The dashboard on my Yukon Denali XL (XL stands for extra long—to fit my six kids) has been displaying the message “Service Ride Control.” It’s been that way for six months now.
Yes, I’m a bit embarrassed about how slow I’ve been to service my ride control, whatever that means.
In preparation for an upcoming road trip, I finally took it in to see what was going on.
Apparently, these new-fangled cars (it’s not that new) have this thing called adaptive ride control, or something like that. Essentially, there’s an air compressor that attaches to the tires and senses the air pressure. When you’re driving and hit a rough patch, it automatically reduces tire pressure to increase traction. Lower tire pressure helps the tires absorb more of the rough terrain, allowing more of the tire to be on the ground, and creating a smoother ride. Then, once you’ve stabilized, it increases air pressure so there’s less absorption, resulting in better ride quality.
“Wow, my car does that?” was my response.
“Well, not currently,” was the reply. “Your compressor is broken, but we can replace it for $700.”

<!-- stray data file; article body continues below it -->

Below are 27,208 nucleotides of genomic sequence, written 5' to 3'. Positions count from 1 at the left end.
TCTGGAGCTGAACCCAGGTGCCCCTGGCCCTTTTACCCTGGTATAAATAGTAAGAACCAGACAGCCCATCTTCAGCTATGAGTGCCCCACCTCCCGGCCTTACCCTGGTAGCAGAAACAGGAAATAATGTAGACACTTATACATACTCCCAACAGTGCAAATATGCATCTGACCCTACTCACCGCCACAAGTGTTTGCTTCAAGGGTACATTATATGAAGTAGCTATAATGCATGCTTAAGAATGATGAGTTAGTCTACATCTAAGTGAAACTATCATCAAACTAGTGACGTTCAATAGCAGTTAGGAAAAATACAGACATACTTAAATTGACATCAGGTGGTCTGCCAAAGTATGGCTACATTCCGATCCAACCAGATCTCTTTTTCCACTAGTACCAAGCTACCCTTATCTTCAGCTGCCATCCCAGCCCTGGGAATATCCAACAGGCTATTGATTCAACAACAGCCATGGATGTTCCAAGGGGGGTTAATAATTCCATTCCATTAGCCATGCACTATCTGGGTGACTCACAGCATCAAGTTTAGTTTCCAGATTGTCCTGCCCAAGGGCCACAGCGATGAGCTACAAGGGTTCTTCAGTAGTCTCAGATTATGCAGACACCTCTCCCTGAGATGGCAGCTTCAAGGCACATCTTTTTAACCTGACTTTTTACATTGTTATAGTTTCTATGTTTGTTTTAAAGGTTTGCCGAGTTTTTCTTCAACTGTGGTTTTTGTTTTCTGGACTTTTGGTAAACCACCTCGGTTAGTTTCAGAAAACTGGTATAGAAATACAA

After coughing and groaning at the figure, I was left to ponder the wonderful metaphor.
Like my car, sometimes you hit a rough patch in life. When you do, you need to adapt and adjust dynamically—“on the fly,” so to speak. You need to increase your tolerance (absorb more of the blows), and don’t let yourself take the bumps too hard (or seriously). You need to adjust the pressure.
If you realize that in life, rough patches just happen, and that you can’t control when they hit, how hard they hit, or how long they last, it gives you a certain perspective. Appreciating their inevitability helps you take them in stride, not letting them hit you so hard, nor jar you off course.
Increasing your tolerance, or your ability to accept those blows, helps you keep traction so you can continue to move forward. It smooths the ride.
But then when things smooth out, you can lower your tolerances again—expect more out of yourself, push yourself harder, and be less forgiving about slip-ups. That way, when life is smoothest, you can go faster and further, getting the most leverage out of the relative ease of the terrain.
But remember, there will still be rough patches ahead. When you hit them, be ready to adapt again until you work through them.
A rigid, non-adaptive approach to life only increases the likelihood of losing control in a rough patch, and can make for a really bumpy ride.
Perhaps it’s time to service your ride control.
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